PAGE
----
However, this uncertainty about precise political forms directs us to the most important feature of Islamic political thought –the superiority of law over the state. And in Islam, the fundamentals of law or Shari’ah is decisively not a matter of opinion or subject to any variation. In this respect Islam can be shown to be quite consistent with some leading ideas of civil society and liberalism, especially when these doctrines are grounded in the certain knowledge of natural law (though it has to be conceded that the influence of objective natural law over modern Western political thought has diminished, perhaps regrettably, in the twentieth century). For there is a clear distinction in Islam between mere executive government, for which there is no precise recommendation, and law, which is unchanging and, in principle, perfectly universal.

Islam and Law

What is distinctive about Islamic law is that it is binding on everyone, including the rulers (whomsoever they may be). There is no conception of sovereignty, apart from the ultimate and final authority of God. The idea that law can be made and unmade at the will of the ruler,a notion that emanates from Hobbes and which has had an unfortunate influence on some aspects of Western thought, is alien to Islam. Just as there is no theoretical role for a sovereign, there are, strictly speaking, no ‘nation states’. Islam is a universal community, not divisible into particular communities identifiable by race or language, or any other merely contingent feature of human beings. Indeed, there is a nascent theory of political obligation in Islam which authorises disobedience to an executive ruler who breaches the injunctions of the Shari’ah.(11) In this doctrine we see some similarity between Islam and the ideal of the medieval Christian Commonwealth, another example of a potentially universal community in which everyone is theoretically bound by natural law. And Islam is just as decisive as Christianity is, if not more so, about the moral injunctions of natural law.

What is interesting, in the context of modern, classical liberal theories of law, is that law in Islam is discovered, not made. This is, of course, a distinction made famous by Hayek and it is remarkable how Islamic conceptions of law bear a close resemblance to his jurisprudence. Of course, Hayek’s jurisprudence is not quite of a natural law type, his liberal scepticism deters him from a commitment to absolute and universally binding principles, but his rejection of specific command as the sole source of law (indeed the sovereign’s orders are a minor part of his jurisprudence) bears a close resemblance to Islamic legal thought. In the latter, the true meaning and interpretation of the Shari’ah is discovered by legal scholars just as for Hayek common law judges do not create law, they find it through en exploration of cases and customary practices (although the legal activism of judges in America has perverted this idea of discovery in the common law).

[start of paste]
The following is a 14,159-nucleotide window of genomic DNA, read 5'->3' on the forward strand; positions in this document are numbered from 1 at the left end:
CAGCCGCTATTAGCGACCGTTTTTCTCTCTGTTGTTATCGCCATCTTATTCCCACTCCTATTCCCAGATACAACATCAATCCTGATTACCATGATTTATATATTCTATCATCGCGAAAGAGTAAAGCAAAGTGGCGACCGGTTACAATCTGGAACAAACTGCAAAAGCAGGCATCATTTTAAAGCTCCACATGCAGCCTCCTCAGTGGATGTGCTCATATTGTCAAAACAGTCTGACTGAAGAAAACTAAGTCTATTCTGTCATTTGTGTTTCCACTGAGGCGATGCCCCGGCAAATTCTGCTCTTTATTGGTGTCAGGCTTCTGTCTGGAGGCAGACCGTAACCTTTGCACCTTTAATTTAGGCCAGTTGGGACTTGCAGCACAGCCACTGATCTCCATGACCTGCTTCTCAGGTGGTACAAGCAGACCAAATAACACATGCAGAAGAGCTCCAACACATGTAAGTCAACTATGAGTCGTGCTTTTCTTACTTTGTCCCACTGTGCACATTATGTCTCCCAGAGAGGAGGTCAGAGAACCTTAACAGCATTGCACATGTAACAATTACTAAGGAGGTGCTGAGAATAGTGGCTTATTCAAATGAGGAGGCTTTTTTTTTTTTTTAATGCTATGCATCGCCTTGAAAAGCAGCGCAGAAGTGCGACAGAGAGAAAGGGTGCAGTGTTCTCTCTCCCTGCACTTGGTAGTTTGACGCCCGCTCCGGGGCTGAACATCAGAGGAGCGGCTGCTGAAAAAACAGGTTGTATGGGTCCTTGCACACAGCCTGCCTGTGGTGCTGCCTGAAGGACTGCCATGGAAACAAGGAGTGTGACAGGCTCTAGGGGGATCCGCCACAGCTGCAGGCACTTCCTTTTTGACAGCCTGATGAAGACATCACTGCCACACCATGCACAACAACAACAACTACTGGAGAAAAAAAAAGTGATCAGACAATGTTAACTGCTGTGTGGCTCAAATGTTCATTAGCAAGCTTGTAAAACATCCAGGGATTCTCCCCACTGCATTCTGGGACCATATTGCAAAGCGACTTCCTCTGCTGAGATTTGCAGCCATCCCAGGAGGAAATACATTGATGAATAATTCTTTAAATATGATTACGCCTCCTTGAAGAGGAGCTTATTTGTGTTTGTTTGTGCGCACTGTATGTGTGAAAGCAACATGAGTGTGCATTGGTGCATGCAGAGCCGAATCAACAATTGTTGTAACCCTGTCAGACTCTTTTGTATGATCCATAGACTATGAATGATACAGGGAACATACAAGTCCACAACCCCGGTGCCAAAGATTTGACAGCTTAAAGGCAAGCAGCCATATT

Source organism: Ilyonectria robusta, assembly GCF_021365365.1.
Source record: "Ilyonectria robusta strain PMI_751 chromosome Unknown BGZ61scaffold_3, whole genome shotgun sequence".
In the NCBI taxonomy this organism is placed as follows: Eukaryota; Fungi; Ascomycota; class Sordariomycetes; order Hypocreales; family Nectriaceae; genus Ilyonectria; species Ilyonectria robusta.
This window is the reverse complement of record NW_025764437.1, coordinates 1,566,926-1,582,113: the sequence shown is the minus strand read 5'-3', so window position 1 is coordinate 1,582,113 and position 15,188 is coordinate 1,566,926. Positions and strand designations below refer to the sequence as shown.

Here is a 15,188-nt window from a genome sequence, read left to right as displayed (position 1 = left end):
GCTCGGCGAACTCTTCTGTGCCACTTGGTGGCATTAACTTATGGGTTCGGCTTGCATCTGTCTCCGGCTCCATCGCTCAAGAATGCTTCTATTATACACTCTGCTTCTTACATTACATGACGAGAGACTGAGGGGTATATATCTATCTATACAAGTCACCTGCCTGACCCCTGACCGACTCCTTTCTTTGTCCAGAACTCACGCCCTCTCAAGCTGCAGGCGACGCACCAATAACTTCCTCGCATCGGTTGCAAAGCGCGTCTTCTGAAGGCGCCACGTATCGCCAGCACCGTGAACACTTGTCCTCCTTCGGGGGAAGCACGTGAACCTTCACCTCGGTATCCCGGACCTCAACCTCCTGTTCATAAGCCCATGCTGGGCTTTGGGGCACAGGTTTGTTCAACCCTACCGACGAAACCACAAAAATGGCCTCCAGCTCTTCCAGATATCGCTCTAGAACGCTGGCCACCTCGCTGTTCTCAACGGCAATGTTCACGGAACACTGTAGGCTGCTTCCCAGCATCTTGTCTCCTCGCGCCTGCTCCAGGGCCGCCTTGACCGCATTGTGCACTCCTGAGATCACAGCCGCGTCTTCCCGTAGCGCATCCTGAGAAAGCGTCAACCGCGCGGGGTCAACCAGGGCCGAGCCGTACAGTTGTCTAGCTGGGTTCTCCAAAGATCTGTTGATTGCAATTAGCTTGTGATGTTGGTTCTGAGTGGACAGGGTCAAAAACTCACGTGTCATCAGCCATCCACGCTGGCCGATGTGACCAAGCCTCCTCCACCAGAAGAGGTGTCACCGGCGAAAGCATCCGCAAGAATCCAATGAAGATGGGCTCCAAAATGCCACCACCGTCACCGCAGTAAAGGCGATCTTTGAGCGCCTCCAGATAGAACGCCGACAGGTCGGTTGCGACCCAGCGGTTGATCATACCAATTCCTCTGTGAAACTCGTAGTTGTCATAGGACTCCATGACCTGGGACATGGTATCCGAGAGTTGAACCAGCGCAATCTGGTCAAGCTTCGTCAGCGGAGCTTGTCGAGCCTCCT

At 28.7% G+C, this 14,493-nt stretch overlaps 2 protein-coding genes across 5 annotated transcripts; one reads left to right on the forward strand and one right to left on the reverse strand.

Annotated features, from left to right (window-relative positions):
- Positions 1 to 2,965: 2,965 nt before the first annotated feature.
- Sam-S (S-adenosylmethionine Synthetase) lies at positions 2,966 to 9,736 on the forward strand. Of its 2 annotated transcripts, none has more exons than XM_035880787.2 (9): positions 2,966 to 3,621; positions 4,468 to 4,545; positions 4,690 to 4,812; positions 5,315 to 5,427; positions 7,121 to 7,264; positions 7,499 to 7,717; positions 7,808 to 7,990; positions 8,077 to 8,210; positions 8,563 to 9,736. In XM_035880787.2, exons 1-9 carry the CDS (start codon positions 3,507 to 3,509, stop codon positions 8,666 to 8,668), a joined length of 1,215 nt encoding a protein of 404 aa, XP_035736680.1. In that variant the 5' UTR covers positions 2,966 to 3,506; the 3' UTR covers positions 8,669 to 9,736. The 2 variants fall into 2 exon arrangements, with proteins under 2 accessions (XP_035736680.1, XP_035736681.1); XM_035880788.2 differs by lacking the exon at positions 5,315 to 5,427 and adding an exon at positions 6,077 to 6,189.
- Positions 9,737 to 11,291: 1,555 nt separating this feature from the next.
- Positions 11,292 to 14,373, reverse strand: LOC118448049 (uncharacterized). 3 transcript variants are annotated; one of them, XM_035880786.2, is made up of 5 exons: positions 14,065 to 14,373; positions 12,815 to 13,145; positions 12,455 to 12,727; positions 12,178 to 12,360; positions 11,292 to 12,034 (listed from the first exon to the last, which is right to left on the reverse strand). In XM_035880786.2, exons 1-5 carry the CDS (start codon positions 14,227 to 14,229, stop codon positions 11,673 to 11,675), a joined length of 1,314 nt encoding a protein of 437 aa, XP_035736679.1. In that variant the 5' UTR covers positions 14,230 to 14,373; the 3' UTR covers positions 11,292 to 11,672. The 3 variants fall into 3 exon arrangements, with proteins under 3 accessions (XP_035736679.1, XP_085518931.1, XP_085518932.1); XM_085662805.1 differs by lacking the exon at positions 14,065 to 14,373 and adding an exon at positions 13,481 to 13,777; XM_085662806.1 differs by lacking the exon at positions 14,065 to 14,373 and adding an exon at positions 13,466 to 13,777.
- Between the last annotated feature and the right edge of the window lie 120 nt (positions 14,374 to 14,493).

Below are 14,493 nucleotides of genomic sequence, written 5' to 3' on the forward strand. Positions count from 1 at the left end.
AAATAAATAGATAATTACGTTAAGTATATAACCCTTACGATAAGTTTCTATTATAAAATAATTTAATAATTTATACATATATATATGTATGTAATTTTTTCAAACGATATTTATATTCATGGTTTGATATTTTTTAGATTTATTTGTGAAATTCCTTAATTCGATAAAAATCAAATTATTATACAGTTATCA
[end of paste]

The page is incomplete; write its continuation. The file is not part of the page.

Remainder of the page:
Understandably, Islamic law must be uncertain in some areas, although indubitable in its foundational prescriptions, and in this there is a role for adjustment to particular circumstances. But even here there is no role for sovereign legislatures. Nor is there a privileged role for a ‘priesthood’ in the precise determination of the law; and this was a definitive feature of medieval Christian conceptions of natural law. The necessary adaptations and interpretations are made by the Ummah (which includes non-believers), or ‘community’.

Community, Democracy, and Islam

The Islamic idea of community is a little different from contemporary notions, for in the former it is, in principle, universal and not limited territorially or linguistically, it therefore has little of the relativism which is implicit in modern Western anti-individualistic conceptions of community. It is also true that in theory the Ummah has an important role in the choice of the executive ruler (Caliph) of an Islamic state.

We can now begin to see the connection between Islam and modern democracy. The commitment to untrammelled majority rule is specifically precluded by Islam, just as it is in modern liberalism and civil society: for the determination of law cannot be left to the whim of possibly transient numerical procedures. As Lukman Thaib says: ‘In Islamic affairs, numerical majority is not the orientation of truth, for the Qur’an has repudiated any such notion’. But yet there is a ‘democratic’ element in Islam as long as that is not understood in terms of mere numbers. There is an important role for Shura, or consultation in Islam; it was indeed a feature of the Prophet’s rulership in Medina. There is an obligation of the executive ruler to take account of the opinions of the citizens and, although this is not reducible to the mechanical procedures of majoritarianism, it does ensure that government rests, upon a form of consent. In this respect it is in the same theoretical world as civil society, and is consistent with the constraints on the ‘will of the people’ that have always been a feature of liberalism.

Islam and Ethics